and my favorites:
catch - caught
bring – brought
(contrary to popular belief…   bringed, brang, and brung are NOT words!)

There are TONS more!! Now that students are aware of these verbs, please encourage them to use them correctly in their speech and writing!

Students have also been working more with contractions - including a BINGO game played earlier in the week! At this point, most students understand that contractions are a “short cut” way of saying two words and that the apostrophe takes the place of one or two letters. The tricky part now is remembering where to PUT that apostrophe! Help your child with contractions…practice makes perfect!

This week, we began Unit 9 – the Measurement Unit. Although seemingly straightforward, this unit can get a little tricky. I have discovered, for example, that many students automatically begin measuring objects with the very end of a ruler/measuring tape – without checking to see if that is where the “0” mark is! This can result in inaccurate measurements!
Interesting Fact:  Did you know that when the Hubble telescope was originally sent into space it didn’t work?  Astronomers soon discovered that there was a miscalculation in measurement by just 1 millimeter!  I guess it is important to be precise in our measurements!

On Tuesday, after reading a great math story titled, How Big is a Foot, we learned that it is important to have “standard units of measurement” so that information can be shared and understood by everyone to mean the same thing. To better understand this idea, we measured the length of our classroom with different children…and, as we expected, found out that the classroom was different lengths, depending on which children were used (and how tall they were).

For the rest of the week, we reviewed and discussed some of the different ways we measure straight lines (linear measurements). We compared different systems (U.S. vs. Metric System) as well as the different tools and units within these systems. As a refresher:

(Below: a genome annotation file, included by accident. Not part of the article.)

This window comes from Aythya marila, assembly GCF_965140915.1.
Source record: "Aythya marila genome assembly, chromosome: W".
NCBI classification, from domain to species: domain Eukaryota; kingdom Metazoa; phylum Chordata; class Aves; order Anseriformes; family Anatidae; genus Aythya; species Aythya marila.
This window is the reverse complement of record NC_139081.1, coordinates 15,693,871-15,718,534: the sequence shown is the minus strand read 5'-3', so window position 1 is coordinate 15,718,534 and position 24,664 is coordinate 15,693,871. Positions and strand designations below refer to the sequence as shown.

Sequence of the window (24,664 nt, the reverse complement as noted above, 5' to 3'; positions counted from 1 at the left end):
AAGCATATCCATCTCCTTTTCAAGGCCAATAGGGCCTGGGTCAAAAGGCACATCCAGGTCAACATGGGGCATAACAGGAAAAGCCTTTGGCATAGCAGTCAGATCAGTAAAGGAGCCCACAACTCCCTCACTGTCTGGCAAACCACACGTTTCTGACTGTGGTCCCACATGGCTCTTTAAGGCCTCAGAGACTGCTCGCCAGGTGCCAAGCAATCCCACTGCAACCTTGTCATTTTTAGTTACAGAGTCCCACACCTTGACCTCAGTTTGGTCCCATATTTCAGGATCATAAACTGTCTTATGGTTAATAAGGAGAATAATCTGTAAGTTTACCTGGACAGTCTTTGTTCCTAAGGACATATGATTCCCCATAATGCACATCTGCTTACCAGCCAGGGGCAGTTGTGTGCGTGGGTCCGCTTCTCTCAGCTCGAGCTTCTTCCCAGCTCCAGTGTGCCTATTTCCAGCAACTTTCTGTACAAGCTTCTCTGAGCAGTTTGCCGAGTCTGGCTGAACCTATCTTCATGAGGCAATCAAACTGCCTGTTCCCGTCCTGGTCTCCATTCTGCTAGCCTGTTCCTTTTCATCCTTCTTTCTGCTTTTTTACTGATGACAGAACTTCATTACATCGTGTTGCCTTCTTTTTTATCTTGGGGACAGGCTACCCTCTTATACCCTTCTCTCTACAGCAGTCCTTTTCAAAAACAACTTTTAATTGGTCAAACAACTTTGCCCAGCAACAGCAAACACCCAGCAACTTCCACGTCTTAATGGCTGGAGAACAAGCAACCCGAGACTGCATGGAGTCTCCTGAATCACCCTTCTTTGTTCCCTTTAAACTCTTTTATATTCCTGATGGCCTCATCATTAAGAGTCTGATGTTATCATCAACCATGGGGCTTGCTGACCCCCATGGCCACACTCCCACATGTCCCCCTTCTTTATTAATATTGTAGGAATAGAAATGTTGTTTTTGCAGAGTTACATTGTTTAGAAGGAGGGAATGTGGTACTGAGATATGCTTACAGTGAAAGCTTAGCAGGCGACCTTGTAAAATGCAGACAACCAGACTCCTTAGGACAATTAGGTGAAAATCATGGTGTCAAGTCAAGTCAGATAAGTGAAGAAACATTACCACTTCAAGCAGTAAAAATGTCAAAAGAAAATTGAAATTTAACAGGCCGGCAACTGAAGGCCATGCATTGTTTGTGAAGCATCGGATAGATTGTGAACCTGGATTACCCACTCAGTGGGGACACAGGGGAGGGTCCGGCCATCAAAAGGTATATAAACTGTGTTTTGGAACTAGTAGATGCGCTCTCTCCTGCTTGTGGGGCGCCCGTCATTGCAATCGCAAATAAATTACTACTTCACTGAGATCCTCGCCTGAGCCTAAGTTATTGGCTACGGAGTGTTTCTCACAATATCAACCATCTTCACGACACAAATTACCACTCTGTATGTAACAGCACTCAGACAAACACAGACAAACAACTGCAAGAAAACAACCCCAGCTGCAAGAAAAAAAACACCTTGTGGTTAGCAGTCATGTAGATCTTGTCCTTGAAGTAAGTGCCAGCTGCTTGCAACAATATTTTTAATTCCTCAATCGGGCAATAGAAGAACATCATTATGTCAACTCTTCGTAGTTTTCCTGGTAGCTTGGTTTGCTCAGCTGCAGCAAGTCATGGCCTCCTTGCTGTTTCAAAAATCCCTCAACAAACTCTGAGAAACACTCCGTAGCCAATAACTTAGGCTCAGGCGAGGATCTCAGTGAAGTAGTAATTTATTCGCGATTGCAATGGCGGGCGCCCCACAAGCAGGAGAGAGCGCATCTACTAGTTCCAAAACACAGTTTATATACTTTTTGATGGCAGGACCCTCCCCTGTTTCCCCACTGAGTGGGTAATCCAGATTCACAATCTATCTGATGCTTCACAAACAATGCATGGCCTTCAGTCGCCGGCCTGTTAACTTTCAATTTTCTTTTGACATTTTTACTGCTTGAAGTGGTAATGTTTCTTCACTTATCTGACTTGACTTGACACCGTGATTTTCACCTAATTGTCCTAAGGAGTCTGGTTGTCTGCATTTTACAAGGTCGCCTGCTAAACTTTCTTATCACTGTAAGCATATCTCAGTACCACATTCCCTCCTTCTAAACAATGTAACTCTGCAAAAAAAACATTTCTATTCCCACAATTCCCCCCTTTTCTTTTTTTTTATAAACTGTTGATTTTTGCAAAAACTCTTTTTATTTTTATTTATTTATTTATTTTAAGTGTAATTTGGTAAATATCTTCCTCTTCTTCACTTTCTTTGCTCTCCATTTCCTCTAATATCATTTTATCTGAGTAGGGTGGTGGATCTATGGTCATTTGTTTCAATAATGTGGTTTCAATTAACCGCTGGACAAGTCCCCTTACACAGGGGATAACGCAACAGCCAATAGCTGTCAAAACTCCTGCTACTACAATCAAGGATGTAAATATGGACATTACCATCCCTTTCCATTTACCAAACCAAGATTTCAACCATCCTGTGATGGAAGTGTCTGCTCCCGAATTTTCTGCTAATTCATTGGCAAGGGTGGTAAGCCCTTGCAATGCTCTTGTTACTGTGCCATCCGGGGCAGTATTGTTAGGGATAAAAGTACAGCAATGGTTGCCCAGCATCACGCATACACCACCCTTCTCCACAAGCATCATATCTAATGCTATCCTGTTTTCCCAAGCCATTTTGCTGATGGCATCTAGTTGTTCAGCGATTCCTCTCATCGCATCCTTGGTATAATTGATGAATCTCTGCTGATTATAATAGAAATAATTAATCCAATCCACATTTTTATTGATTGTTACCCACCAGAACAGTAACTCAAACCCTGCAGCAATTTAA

US Customary System:   inches, feet, yards, and miles

Metric System: millimeters, centimeters, decimeters, meters, and kilometers

We also determined these equivalencies:
1 yard = 3 feet = 36 inches
1 foot = 12 inches

I meter = 10 decimeters = 100 centimeters
1 decimeter = 10 centimeters
1 centimeter = 10 millimeters

We will be working with measurement for the next few weeks.  Please review these concepts at home!
We finished learning about different landforms this week and, as a cumulative project, students created "landform mobiles!"   Each of these mobiles shows off 6 different landforms - complete with definitions and beautifully illustrated pictures.  I hope to have these mobiles hung for all to see/enjoy in the classroom next week!  Feel free to take a peek! 
Our Mystery ReaderS this week were Hayes' grandparents!!  (He was VERY surprised!)  They each read a story.  The first story was read by his grandmother and it was titled, Ibis: A True Whale Story by John Himmelman.  Hayes' grandfather read the second story by Harry Allard and James Marshall, titled Miss Nelson is Missing.  The students greatly enjoyed listening to these stories - and I think Hayes' grandparents had as much fun as the children did!

No comments: